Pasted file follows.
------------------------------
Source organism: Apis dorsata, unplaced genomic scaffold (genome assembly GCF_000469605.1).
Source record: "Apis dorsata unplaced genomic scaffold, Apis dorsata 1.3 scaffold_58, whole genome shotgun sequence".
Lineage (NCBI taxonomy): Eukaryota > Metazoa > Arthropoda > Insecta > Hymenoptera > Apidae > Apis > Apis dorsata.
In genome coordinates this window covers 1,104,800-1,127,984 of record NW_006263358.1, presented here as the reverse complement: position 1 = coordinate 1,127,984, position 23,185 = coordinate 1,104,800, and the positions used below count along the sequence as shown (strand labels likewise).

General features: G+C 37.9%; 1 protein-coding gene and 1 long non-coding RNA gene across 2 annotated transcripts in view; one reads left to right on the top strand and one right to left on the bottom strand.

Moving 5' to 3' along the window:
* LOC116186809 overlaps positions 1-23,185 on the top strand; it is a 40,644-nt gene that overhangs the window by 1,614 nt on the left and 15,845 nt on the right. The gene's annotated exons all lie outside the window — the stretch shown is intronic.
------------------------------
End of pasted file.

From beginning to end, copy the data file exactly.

Source organism: Apis dorsata, unplaced genomic scaffold (genome assembly GCF_000469605.1).
Source record: "Apis dorsata unplaced genomic scaffold, Apis dorsata 1.3 scaffold_58, whole genome shotgun sequence".
Lineage (NCBI taxonomy): Eukaryota > Metazoa > Arthropoda > Insecta > Hymenoptera > Apidae > Apis > Apis dorsata.
In genome coordinates this window covers 1,104,800-1,127,984 of record NW_006263358.1, presented here as the reverse complement: position 1 = coordinate 1,127,984, position 23,185 = coordinate 1,104,800, and the positions used below count along the sequence as shown (strand labels likewise).

General features: G+C 37.9%; 1 protein-coding gene and 1 long non-coding RNA gene across 2 annotated transcripts in view; one reads left to right on the top strand and one right to left on the bottom strand.

Moving 5' to 3' along the window:
* LOC116186809 overlaps positions 1-23,185 on the top strand; it is a 40,644-nt gene that overhangs the window by 1,614 nt on the left and 15,845 nt on the right. The gene's annotated exons all lie outside the window — the stretch shown is intronic.